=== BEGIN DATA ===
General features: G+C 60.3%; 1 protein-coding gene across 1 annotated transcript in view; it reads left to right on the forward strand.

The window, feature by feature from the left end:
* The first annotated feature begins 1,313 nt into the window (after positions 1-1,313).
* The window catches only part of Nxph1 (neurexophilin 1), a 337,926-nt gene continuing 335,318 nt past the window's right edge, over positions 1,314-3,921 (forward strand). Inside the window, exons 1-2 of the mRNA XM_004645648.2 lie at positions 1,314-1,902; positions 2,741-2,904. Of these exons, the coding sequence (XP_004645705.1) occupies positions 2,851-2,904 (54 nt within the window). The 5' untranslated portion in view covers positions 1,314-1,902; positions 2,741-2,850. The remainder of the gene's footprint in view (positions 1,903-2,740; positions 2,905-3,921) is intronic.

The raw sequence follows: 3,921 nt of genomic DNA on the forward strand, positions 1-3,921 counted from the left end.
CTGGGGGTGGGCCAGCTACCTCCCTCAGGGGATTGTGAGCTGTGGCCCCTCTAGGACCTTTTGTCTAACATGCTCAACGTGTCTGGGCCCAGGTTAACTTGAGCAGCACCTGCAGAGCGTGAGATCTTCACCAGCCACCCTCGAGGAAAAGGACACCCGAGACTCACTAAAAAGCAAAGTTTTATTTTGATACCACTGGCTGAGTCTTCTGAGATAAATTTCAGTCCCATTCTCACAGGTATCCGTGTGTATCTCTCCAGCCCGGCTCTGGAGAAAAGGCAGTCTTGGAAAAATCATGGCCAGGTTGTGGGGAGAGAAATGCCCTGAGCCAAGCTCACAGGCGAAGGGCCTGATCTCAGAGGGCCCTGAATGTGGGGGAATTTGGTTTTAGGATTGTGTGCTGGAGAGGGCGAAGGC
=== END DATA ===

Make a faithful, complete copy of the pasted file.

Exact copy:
General features: G+C 60.3%; 1 protein-coding gene across 1 annotated transcript in view; it reads left to right on the forward strand.

The window, feature by feature from the left end:
* The first annotated feature begins 1,313 nt into the window (after positions 1-1,313).
* The window catches only part of Nxph1 (neurexophilin 1), a 337,926-nt gene continuing 335,318 nt past the window's right edge, over positions 1,314-3,921 (forward strand). Inside the window, exons 1-2 of the mRNA XM_004645648.2 lie at positions 1,314-1,902; positions 2,741-2,904. Of these exons, the coding sequence (XP_004645705.1) occupies positions 2,851-2,904 (54 nt within the window). The 5' untranslated portion in view covers positions 1,314-1,902; positions 2,741-2,850. The remainder of the gene's footprint in view (positions 1,903-2,740; positions 2,905-3,921) is intronic.

The raw sequence follows: 3,921 nt of genomic DNA on the forward strand, positions 1-3,921 counted from the left end.
CTGGGGGTGGGCCAGCTACCTCCCTCAGGGGATTGTGAGCTGTGGCCCCTCTAGGACCTTTTGTCTAACATGCTCAACGTGTCTGGGCCCAGGTTAACTTGAGCAGCACCTGCAGAGCGTGAGATCTTCACCAGCCACCCTCGAGGAAAAGGACACCCGAGACTCACTAAAAAGCAAAGTTTTATTTTGATACCACTGGCTGAGTCTTCTGAGATAAATTTCAGTCCCATTCTCACAGGTATCCGTGTGTATCTCTCCAGCCCGGCTCTGGAGAAAAGGCAGTCTTGGAAAAATCATGGCCAGGTTGTGGGGAGAGAAATGCCCTGAGCCAAGCTCACAGGCGAAGGGCCTGATCTCAGAGGGCCCTGAATGTGGGGGAATTTGGTTTTAGGATTGTGTGCTGGAGAGGGCGAAGGC